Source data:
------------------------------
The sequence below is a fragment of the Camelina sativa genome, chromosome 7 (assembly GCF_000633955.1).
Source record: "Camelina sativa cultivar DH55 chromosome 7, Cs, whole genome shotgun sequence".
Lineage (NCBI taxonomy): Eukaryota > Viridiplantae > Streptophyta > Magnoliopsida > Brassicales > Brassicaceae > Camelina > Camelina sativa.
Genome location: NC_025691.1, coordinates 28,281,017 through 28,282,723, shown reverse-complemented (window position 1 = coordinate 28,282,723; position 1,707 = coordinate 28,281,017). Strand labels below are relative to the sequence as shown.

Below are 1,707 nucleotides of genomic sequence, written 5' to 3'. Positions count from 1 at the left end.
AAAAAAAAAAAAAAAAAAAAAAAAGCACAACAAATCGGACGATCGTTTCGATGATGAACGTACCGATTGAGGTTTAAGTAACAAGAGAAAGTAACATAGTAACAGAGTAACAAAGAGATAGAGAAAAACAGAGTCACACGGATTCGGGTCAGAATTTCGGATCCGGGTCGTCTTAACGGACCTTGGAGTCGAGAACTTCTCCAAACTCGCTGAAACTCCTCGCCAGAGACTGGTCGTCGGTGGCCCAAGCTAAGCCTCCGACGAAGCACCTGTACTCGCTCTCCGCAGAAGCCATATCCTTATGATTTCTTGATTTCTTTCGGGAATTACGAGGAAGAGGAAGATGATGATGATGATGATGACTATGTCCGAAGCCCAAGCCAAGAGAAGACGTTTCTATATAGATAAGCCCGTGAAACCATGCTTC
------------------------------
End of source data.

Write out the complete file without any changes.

The sequence below is a fragment of the Camelina sativa genome, chromosome 7 (assembly GCF_000633955.1).
Source record: "Camelina sativa cultivar DH55 chromosome 7, Cs, whole genome shotgun sequence".
Lineage (NCBI taxonomy): Eukaryota > Viridiplantae > Streptophyta > Magnoliopsida > Brassicales > Brassicaceae > Camelina > Camelina sativa.
Genome location: NC_025691.1, coordinates 28,281,017 through 28,282,723, shown reverse-complemented (window position 1 = coordinate 28,282,723; position 1,707 = coordinate 28,281,017). Strand labels below are relative to the sequence as shown.

Below are 1,707 nucleotides of genomic sequence, written 5' to 3'. Positions count from 1 at the left end.
AAAAAAAAAAAAAAAAAAAAAAAAGCACAACAAATCGGACGATCGTTTCGATGATGAACGTACCGATTGAGGTTTAAGTAACAAGAGAAAGTAACATAGTAACAGAGTAACAAAGAGATAGAGAAAAACAGAGTCACACGGATTCGGGTCAGAATTTCGGATCCGGGTCGTCTTAACGGACCTTGGAGTCGAGAACTTCTCCAAACTCGCTGAAACTCCTCGCCAGAGACTGGTCGTCGGTGGCCCAAGCTAAGCCTCCGACGAAGCACCTGTACTCGCTCTCCGCAGAAGCCATATCCTTATGATTTCTTGATTTCTTTCGGGAATTACGAGGAAGAGGAAGATGATGATGATGATGATGACTATGTCCGAAGCCCAAGCCAAGAGAAGACGTTTCTATATAGATAAGCCCGTGAAACCATGCTTC